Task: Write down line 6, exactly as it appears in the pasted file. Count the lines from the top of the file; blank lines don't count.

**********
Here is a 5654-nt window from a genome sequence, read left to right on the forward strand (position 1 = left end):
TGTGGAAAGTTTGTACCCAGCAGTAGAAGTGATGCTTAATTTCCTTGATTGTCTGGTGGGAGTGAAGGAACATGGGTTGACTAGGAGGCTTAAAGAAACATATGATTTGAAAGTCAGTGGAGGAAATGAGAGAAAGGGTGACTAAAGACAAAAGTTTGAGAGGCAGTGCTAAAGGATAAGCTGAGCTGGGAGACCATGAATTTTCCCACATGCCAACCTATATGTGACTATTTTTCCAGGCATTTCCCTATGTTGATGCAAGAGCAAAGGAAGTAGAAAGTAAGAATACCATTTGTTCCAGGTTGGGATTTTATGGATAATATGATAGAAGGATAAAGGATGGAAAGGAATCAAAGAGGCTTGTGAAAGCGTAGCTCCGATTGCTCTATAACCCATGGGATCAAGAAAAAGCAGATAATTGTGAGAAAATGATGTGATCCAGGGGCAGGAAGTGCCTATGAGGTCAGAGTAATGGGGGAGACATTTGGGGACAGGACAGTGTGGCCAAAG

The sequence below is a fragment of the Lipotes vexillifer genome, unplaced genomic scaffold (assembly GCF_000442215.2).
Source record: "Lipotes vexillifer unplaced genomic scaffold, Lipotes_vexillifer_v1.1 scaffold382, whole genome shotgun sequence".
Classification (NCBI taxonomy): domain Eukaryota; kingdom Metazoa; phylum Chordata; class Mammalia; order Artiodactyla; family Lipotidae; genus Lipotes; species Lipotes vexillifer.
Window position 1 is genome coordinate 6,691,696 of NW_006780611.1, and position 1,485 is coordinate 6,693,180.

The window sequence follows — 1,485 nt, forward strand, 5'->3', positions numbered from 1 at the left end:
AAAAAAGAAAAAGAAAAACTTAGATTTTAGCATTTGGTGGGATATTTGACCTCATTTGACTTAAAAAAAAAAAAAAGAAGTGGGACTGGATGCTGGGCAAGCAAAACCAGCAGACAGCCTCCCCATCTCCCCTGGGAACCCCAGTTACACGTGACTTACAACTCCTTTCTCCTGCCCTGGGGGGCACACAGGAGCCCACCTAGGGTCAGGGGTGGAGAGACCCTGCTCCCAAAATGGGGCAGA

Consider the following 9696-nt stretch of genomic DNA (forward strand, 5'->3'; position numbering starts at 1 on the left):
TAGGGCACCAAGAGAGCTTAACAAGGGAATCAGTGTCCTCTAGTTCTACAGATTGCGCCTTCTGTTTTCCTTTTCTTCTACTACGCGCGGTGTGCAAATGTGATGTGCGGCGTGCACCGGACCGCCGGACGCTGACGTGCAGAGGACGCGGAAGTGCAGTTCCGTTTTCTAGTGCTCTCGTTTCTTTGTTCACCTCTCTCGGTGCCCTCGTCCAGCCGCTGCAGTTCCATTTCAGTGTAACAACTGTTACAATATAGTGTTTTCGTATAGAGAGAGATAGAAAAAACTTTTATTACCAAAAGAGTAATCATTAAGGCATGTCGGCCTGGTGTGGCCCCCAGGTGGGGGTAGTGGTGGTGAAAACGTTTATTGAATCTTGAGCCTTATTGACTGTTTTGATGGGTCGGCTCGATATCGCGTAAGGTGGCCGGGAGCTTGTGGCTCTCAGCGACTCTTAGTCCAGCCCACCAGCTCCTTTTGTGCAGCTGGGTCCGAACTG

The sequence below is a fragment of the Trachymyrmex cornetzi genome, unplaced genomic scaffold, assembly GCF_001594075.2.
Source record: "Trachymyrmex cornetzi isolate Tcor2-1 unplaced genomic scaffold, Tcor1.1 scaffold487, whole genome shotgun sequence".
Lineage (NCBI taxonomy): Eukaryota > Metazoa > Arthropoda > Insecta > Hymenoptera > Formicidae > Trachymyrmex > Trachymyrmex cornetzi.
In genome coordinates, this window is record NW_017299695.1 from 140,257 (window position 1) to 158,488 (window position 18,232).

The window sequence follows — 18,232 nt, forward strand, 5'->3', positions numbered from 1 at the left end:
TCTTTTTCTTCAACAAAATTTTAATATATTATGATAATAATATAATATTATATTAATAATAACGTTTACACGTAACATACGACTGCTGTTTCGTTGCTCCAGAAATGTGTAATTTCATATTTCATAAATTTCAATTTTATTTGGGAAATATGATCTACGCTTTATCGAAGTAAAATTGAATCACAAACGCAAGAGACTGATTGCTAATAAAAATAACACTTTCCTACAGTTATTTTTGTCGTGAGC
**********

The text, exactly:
Window position 1 is genome coordinate 6,691,696 of NW_006780611.1, and position 1,485 is coordinate 6,693,180.